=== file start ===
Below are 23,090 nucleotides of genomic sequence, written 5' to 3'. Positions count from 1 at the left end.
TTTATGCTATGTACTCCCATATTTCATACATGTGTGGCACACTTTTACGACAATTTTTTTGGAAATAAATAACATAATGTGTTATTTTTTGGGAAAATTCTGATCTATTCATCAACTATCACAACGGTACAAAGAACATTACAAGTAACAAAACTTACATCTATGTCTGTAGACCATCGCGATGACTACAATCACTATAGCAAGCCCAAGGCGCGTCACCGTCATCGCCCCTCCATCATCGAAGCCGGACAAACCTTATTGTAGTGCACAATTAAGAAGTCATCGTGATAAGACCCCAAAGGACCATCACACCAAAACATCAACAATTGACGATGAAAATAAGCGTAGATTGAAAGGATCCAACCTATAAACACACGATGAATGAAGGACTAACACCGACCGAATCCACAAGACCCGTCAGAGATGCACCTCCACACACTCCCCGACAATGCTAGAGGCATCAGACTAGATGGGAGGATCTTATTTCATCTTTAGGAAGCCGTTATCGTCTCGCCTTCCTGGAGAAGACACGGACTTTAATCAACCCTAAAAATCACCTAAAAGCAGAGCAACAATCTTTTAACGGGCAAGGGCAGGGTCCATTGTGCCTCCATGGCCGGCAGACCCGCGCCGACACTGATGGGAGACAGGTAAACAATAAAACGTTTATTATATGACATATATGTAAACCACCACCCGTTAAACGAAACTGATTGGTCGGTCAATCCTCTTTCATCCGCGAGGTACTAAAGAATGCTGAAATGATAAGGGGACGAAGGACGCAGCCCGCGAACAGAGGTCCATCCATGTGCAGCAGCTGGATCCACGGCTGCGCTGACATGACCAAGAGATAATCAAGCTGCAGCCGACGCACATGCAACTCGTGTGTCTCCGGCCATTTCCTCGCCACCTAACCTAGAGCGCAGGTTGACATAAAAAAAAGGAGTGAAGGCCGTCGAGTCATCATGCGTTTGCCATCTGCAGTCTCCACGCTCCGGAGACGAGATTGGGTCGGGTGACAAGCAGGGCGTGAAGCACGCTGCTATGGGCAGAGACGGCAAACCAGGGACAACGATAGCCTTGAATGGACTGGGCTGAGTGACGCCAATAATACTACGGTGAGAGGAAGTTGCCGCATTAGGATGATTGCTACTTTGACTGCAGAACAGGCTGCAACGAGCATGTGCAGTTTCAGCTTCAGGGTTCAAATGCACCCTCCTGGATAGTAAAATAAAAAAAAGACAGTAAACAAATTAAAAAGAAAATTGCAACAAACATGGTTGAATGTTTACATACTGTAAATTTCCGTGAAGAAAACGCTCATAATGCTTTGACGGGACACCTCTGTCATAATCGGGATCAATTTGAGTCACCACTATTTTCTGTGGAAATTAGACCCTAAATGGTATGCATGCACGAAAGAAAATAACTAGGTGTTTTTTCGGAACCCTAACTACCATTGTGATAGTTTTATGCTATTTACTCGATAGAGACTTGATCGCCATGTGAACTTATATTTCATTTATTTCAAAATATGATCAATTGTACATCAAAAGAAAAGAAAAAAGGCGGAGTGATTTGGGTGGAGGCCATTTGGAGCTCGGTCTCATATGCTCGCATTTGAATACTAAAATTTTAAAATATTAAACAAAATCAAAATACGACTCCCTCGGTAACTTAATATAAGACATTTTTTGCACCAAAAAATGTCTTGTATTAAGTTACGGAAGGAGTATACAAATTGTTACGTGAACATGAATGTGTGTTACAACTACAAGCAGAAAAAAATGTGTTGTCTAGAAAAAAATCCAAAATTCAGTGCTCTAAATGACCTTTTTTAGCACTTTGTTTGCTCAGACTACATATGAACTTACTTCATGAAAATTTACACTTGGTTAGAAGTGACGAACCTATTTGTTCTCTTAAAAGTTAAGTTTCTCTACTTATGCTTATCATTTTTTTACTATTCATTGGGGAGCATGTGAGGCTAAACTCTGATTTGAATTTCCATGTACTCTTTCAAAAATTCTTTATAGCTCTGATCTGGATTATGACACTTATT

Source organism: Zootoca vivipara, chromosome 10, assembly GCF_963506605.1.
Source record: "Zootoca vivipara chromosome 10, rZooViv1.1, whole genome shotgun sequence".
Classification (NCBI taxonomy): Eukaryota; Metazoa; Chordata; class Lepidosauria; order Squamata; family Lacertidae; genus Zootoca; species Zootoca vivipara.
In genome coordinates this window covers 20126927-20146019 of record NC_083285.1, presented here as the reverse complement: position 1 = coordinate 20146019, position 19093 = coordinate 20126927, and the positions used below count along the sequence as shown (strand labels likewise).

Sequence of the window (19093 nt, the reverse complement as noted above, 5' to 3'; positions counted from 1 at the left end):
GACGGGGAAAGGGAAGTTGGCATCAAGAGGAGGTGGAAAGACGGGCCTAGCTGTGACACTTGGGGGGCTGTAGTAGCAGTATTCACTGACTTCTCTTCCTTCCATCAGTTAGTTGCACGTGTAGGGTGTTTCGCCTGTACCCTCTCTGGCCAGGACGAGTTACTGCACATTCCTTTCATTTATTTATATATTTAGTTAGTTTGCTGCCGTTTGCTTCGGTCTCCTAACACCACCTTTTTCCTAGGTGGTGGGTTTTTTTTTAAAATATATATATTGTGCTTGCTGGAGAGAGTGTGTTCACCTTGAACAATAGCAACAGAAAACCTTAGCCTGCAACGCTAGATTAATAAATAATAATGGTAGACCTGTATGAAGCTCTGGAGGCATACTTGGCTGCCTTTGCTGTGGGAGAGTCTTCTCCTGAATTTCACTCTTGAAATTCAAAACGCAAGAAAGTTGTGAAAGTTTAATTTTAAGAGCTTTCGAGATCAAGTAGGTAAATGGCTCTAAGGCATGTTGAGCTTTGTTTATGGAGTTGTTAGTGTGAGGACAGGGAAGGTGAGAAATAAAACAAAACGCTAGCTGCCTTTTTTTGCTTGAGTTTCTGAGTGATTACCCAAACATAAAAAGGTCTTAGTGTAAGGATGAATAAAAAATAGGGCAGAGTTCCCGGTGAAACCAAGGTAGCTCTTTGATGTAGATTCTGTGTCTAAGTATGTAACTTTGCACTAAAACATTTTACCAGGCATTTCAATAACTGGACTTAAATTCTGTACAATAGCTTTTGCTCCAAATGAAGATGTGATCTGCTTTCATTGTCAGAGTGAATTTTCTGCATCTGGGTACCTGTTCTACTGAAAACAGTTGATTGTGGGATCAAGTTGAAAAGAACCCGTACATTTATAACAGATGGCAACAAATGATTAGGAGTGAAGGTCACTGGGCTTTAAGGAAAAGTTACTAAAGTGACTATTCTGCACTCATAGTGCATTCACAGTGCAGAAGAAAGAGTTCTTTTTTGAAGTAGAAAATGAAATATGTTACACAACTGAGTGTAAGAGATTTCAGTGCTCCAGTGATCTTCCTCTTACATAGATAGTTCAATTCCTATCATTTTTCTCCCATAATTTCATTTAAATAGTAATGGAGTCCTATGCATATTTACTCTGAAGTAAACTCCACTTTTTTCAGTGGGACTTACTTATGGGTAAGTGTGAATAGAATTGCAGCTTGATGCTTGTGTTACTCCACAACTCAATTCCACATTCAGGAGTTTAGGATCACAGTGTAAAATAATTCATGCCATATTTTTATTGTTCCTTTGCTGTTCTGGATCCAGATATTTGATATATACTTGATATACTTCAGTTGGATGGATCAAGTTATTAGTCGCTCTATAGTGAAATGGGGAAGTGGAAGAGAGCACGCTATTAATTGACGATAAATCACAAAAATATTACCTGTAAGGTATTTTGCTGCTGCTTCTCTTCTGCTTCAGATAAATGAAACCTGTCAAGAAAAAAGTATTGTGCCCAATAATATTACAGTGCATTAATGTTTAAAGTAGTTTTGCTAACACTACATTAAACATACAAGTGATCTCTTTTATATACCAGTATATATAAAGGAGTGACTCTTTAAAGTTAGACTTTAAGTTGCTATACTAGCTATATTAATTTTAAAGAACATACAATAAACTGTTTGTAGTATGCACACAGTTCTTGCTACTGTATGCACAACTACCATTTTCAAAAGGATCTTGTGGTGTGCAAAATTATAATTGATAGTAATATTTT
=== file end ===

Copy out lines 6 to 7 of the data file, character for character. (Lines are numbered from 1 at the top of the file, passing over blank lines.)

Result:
In genome coordinates this window covers 20126927-20146019 of record NC_083285.1, presented here as the reverse complement: position 1 = coordinate 20146019, position 19093 = coordinate 20126927, and the positions used below count along the sequence as shown (strand labels likewise).

Sequence of the window (19093 nt, the reverse complement as noted above, 5' to 3'; positions counted from 1 at the left end):